Crystal Structure Theory and Applications, 2012, 1, 35-39 Published Online December 2012 (
Characterization of Thin Films by Low Incidence X-Ray
Mirtat Bouroushian*, Tatjana Kosanovic
General Chemistry Laboratory, School of Chemical Engineering, National Technical University of Athens, Athens, Greece
Email: *
Received September 20, 2012; revised October 22, 2012; accepted November 3, 2012
Glancing Angle X-ray Diffraction (GAXRD) is introduced as a direct, non-destructive, surface-sensitive technique for
analysis of thin films. The method was applied to polycrystalline thin films (namely, titanium oxide, zinc selenide,
cadmium selenide and combinations thereof) obtained by electrochemical growth, in order to determine the composition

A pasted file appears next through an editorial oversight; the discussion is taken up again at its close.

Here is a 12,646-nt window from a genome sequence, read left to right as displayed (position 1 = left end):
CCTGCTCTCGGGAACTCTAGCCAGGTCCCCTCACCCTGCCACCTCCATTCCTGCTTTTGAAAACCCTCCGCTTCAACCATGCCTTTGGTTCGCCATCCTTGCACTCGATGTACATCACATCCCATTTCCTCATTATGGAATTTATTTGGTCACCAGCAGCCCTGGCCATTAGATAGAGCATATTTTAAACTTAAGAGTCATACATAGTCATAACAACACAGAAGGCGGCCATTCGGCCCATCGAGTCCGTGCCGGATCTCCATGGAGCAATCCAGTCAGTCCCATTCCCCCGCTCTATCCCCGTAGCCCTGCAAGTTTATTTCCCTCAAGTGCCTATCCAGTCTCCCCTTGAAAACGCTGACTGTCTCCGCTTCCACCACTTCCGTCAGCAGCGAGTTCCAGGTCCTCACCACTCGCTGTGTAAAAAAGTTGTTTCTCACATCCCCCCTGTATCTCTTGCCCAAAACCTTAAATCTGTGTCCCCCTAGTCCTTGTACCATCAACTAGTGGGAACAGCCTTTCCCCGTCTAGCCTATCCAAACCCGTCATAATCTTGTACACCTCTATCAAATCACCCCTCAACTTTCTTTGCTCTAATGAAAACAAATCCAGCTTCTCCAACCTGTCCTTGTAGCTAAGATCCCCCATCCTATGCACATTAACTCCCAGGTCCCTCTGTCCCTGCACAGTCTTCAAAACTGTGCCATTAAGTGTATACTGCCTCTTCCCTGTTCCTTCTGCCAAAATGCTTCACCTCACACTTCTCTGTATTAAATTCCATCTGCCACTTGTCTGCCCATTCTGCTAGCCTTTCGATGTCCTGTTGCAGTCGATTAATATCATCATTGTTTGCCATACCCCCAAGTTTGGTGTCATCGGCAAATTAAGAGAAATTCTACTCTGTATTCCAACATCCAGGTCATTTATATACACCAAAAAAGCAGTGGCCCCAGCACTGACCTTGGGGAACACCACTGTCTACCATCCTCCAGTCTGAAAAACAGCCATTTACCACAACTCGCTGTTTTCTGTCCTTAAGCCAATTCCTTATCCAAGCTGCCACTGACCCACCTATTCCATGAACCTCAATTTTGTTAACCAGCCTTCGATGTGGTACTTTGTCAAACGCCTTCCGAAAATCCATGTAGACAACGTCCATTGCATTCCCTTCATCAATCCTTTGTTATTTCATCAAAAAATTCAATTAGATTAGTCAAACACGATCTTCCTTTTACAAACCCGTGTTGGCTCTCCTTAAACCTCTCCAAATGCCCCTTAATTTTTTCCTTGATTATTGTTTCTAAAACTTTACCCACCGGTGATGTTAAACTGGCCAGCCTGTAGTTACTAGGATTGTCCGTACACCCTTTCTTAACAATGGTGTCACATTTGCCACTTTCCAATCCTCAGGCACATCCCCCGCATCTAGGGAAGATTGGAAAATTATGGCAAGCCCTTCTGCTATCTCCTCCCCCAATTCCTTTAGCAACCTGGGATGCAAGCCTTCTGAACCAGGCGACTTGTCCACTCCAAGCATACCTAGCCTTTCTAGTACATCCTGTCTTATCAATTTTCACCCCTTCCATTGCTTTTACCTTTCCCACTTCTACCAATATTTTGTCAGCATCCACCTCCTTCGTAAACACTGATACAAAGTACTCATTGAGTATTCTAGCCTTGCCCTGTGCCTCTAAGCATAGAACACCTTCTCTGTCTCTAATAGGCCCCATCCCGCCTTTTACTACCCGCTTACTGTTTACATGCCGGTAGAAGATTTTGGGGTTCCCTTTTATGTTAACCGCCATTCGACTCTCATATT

of ultra-thin surface layers, to estimate film thickness, and perform depth profiling of multilayered heterostructures. The
experimental data are treated on the basis of a simple absorption-diffraction model involving the glancing angle of
X-ray incidence.
Keywords: Glancing Angle X-Ray Diffraction; Thin Films; Titanium Oxides; Metal Chalcogenides; Electrodeposition
1. Introduction
X-ray techniques hold a leading role as a tool for mate-
rial characterization. In this connection, X-ray powder
diffraction (XRD) generally employs the conventional θ -
2θ (or Bragg-Brentano) “reflection” geometry, in which
the incidence angle equals the angle of the diffracted
beam with respect to the inspected sample surface (Fig-
ure 1(a)). The device configuration ensures that a high
intensity beam diffracted from any particular set of crys-
talline planes of the sample will be focused onto a slit in
front of the rotating detector. However, X-rays with large
glancing angles of incidence will go through a few to
several hundred micrometers inside the material under
investigation, depending on its “radiation” density, so